Her eldest son now attends Memorial University in Newfoundland for engineering. In order to make the transition from unschooling to a formal university environment he spent his grade 11 year in public school.

“In grade 11 he couldn’t get over how slow the pace was,” Arnall said. “You couldn’t go your own pace anymore.”

She said her son decided to do his final year of high school online so he could go at his own pace but still get the credits he would need to go on to post-secondary education.

“He’s always been a self-directed learner. He’s taught himself math, physics, chemistry ... pretty well everything.”

Arnall said the first few weeks at Memorial required some adjustment while her son got used to deadlines, schedules and exams.

The Ontario Federation of Teaching Parents (OFTP) provides an unofficial list of post-secondary schools who have accepted homeschooled or unschooled students.

Queen’s wasn’t on this list, which may explain why the admission requirements for homeschooled or unschooled students are unclear and why Queen’s admissions officers seemed to know little about the subject when contacted by the Journal.

As a member of the OFTP, Ricci has worked on the Post-Secondary Admissions Project.

He said there are countless ways someone who didn’t attend traditional school can get into a post-secondary institution.

“There are all kinds of myths out there on how difficult it is,” he said.

Many open universities, such as Athabasca University, allow anyone to attend as long as they are 16 years old, he said, and from there, once people have a few credits, they can transfer to another school if they wish.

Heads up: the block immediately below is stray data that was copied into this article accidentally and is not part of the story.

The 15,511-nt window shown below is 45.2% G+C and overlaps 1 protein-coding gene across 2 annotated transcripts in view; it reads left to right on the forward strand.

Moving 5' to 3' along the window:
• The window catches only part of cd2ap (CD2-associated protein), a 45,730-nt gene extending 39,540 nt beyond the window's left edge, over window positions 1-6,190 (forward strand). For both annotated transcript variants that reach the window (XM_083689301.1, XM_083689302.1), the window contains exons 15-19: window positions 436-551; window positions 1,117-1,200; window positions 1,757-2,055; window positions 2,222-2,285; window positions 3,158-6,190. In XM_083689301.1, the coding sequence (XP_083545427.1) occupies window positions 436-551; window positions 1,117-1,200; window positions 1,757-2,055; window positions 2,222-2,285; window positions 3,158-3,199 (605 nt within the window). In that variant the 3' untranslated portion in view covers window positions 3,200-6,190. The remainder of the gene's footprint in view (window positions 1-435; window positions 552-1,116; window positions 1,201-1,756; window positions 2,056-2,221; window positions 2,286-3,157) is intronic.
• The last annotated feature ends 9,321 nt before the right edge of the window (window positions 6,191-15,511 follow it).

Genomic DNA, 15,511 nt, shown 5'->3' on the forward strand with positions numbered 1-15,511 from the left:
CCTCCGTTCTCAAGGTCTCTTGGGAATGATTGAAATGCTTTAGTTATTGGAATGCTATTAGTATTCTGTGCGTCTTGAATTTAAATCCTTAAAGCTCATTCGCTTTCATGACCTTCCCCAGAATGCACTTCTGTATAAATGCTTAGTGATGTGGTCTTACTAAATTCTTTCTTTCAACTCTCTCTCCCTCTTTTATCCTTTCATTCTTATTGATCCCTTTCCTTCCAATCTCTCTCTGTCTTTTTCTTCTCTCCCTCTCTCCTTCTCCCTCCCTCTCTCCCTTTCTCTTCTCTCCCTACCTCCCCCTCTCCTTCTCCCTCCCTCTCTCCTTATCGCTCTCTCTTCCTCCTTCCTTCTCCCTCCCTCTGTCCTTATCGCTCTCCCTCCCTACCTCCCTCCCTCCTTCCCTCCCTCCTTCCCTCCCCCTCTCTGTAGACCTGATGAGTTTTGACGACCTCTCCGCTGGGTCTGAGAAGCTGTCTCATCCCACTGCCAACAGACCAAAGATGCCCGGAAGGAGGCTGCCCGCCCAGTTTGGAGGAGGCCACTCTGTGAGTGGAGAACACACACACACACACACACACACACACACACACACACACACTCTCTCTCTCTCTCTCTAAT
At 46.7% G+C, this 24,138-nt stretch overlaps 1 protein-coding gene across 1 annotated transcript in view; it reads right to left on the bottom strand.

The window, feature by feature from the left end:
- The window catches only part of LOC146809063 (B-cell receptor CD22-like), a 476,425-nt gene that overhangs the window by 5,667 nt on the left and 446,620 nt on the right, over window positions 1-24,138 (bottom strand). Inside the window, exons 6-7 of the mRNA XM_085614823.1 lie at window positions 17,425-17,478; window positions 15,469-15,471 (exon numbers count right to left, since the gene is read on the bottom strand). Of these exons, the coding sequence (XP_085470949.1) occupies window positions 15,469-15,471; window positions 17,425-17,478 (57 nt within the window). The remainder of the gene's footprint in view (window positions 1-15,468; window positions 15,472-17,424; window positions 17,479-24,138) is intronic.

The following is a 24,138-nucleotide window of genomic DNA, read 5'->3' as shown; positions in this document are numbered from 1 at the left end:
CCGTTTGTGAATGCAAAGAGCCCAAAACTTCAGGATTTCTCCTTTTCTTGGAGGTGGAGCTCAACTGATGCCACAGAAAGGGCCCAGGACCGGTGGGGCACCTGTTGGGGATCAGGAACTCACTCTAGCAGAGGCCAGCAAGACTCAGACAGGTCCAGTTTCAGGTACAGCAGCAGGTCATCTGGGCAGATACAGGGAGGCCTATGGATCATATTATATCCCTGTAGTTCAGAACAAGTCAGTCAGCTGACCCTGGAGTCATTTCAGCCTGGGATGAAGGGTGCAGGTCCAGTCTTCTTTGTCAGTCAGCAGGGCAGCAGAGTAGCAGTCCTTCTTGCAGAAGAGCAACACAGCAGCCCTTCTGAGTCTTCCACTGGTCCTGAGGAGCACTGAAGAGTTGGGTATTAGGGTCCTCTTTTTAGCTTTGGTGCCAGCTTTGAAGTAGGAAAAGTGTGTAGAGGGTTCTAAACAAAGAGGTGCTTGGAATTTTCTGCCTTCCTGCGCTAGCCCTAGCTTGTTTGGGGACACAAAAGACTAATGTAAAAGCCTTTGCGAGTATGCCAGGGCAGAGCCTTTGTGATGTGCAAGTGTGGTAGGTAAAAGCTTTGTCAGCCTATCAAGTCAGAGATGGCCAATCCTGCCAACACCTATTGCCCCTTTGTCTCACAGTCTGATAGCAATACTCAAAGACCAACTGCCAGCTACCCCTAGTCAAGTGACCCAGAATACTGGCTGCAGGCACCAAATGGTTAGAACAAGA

According to Ricci, many post-secondary institutions that accept students who haven’t followed a traditional high school curriculum require that students achieve the six core grade 12 credits to be considered for admission; some institutions also require a completion of standardized tests such as the SAT’s.

These credits can be achieved in a number of ways, such as going to traditional school or taking online courses, which are often offered for free through school boards, he said. Once they get to university, they tend do perform very well.

“Those who go to schools traditionally—there’s a huge dropout rate for them. They’re used to being told what to do,” he said.

Homeschoolers and unschoolers have an advantage in this respect.

“They’re used to learning on their own,” he said.

Christine Bibic, the Kingston area representative for the OFTP, said she has homeschooled her two children and has started to look into post-secondary admissions policies for them.

“It varies from university to university,” she said, adding that her children want to go to Queen’s once they graduate high school

“They’ve decided to go back into school going into grade 9,” she said.

She said that while an at-home education is great for inspiring learning, a traditional curriculum helps to make sure students are prepared for university. Bibic said some aspects of traditional school will take her children some getting used to, such as test writing, but the transition should be relatively easy.

“I don’t think it’s as difficult as most people would think.”